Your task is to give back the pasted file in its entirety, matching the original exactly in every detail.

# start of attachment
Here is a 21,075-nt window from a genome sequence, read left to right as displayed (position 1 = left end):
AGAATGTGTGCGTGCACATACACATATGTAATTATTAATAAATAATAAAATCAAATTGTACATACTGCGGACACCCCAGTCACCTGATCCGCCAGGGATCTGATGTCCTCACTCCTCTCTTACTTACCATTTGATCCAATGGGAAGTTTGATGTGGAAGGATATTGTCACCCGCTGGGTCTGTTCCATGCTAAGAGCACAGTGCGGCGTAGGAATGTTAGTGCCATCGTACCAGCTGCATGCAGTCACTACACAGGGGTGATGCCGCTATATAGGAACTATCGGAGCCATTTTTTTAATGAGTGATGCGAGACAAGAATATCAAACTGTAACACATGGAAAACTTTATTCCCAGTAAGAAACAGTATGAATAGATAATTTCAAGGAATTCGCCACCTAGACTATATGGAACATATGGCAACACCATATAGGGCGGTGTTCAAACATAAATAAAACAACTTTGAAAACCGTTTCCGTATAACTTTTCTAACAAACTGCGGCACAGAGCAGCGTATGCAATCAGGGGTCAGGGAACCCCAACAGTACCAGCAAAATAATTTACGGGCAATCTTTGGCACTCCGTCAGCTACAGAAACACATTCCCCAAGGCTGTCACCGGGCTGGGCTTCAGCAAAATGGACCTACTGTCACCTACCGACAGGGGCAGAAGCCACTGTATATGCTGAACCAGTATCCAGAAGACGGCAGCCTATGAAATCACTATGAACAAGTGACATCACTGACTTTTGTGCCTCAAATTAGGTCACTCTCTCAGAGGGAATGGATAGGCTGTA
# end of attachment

Here is a 21,075-nt window from a genome sequence, read left to right as displayed (position 1 = left end):
AGAATGTGTGCGTGCACATACACATATGTAATTATTAATAAATAATAAAATCAAATTGTACATACTGCGGACACCCCAGTCACCTGATCCGCCAGGGATCTGATGTCCTCACTCCTCTCTTACTTACCATTTGATCCAATGGGAAGTTTGATGTGGAAGGATATTGTCACCCGCTGGGTCTGTTCCATGCTAAGAGCACAGTGCGGCGTAGGAATGTTAGTGCCATCGTACCAGCTGCATGCAGTCACTACACAGGGGTGATGCCGCTATATAGGAACTATCGGAGCCATTTTTTTAATGAGTGATGCGAGACAAGAATATCAAACTGTAACACATGGAAAACTTTATTCCCAGTAAGAAACAGTATGAATAGATAATTTCAAGGAATTCGCCACCTAGACTATATGGAACATATGGCAACACCATATAGGGCGGTGTTCAAACATAAATAAAACAACTTTGAAAACCGTTTCCGTATAACTTTTCTAACAAACTGCGGCACAGAGCAGCGTATGCAATCAGGGGTCAGGGAACCCCAACAGTACCAGCAAAATAATTTACGGGCAATCTTTGGCACTCCGTCAGCTACAGAAACACATTCCCCAAGGCTGTCACCGGGCTGGGCTTCAGCAAAATGGACCTACTGTCACCTACCGACAGGGGCAGAAGCCACTGTATATGCTGAACCAGTATCCAGAAGACGGCAGCCTATGAAATCACTATGAACAAGTGACATCACTGACTTTTGTGCCTCAAATTAGGTCACTCTCTCAGAGGGAATGGATAGGCTGTA